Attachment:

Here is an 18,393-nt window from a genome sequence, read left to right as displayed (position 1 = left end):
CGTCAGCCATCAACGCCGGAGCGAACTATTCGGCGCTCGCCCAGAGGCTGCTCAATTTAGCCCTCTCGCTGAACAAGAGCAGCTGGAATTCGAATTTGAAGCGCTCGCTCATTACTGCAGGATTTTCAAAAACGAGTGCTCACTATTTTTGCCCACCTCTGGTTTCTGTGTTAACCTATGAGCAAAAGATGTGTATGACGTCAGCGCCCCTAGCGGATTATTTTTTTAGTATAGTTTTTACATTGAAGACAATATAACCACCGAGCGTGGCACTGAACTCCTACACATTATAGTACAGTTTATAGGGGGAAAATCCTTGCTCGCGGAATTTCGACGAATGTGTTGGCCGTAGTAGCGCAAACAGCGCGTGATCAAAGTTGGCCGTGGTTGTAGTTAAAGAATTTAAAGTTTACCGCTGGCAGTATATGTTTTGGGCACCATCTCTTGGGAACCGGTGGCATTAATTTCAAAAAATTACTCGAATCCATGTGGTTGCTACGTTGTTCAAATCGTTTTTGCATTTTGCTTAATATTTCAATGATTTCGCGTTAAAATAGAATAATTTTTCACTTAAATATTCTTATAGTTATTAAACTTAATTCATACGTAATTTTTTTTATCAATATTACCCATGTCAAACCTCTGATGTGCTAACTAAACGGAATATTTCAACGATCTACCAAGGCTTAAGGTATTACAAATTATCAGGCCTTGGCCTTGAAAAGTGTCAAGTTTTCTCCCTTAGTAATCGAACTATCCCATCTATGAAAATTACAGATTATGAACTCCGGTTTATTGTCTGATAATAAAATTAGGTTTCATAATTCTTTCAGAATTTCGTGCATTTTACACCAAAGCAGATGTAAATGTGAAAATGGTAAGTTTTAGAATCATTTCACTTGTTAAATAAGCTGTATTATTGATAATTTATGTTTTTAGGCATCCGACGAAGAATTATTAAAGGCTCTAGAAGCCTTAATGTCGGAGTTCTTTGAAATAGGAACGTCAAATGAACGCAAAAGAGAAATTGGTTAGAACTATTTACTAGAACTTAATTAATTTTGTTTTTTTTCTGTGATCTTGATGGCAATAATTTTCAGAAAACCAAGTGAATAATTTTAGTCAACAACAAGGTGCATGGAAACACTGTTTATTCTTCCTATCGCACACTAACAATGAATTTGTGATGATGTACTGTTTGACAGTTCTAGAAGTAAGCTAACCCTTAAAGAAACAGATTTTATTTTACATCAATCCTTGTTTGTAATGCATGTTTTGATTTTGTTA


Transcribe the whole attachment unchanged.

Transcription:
Here is an 18,393-nt window from a genome sequence, read left to right as displayed (position 1 = left end):
CGTCAGCCATCAACGCCGGAGCGAACTATTCGGCGCTCGCCCAGAGGCTGCTCAATTTAGCCCTCTCGCTGAACAAGAGCAGCTGGAATTCGAATTTGAAGCGCTCGCTCATTACTGCAGGATTTTCAAAAACGAGTGCTCACTATTTTTGCCCACCTCTGGTTTCTGTGTTAACCTATGAGCAAAAGATGTGTATGACGTCAGCGCCCCTAGCGGATTATTTTTTTAGTATAGTTTTTACATTGAAGACAATATAACCACCGAGCGTGGCACTGAACTCCTACACATTATAGTACAGTTTATAGGGGGAAAATCCTTGCTCGCGGAATTTCGACGAATGTGTTGGCCGTAGTAGCGCAAACAGCGCGTGATCAAAGTTGGCCGTGGTTGTAGTTAAAGAATTTAAAGTTTACCGCTGGCAGTATATGTTTTGGGCACCATCTCTTGGGAACCGGTGGCATTAATTTCAAAAAATTACTCGAATCCATGTGGTTGCTACGTTGTTCAAATCGTTTTTGCATTTTGCTTAATATTTCAATGATTTCGCGTTAAAATAGAATAATTTTTCACTTAAATATTCTTATAGTTATTAAACTTAATTCATACGTAATTTTTTTTATCAATATTACCCATGTCAAACCTCTGATGTGCTAACTAAACGGAATATTTCAACGATCTACCAAGGCTTAAGGTATTACAAATTATCAGGCCTTGGCCTTGAAAAGTGTCAAGTTTTCTCCCTTAGTAATCGAACTATCCCATCTATGAAAATTACAGATTATGAACTCCGGTTTATTGTCTGATAATAAAATTAGGTTTCATAATTCTTTCAGAATTTCGTGCATTTTACACCAAAGCAGATGTAAATGTGAAAATGGTAAGTTTTAGAATCATTTCACTTGTTAAATAAGCTGTATTATTGATAATTTATGTTTTTAGGCATCCGACGAAGAATTATTAAAGGCTCTAGAAGCCTTAATGTCGGAGTTCTTTGAAATAGGAACGTCAAATGAACGCAAAAGAGAAATTGGTTAGAACTATTTACTAGAACTTAATTAATTTTGTTTTTTTTCTGTGATCTTGATGGCAATAATTTTCAGAAAACCAAGTGAATAATTTTAGTCAACAACAAGGTGCATGGAAACACTGTTTATTCTTCCTATCGCACACTAACAATGAATTTGTGATGATGTACTGTTTGACAGTTCTAGAAGTAAGCTAACCCTTAAAGAAACAGATTTTATTTTACATCAATCCTTGTTTGTAATGCATGTTTTGATTTTGTTA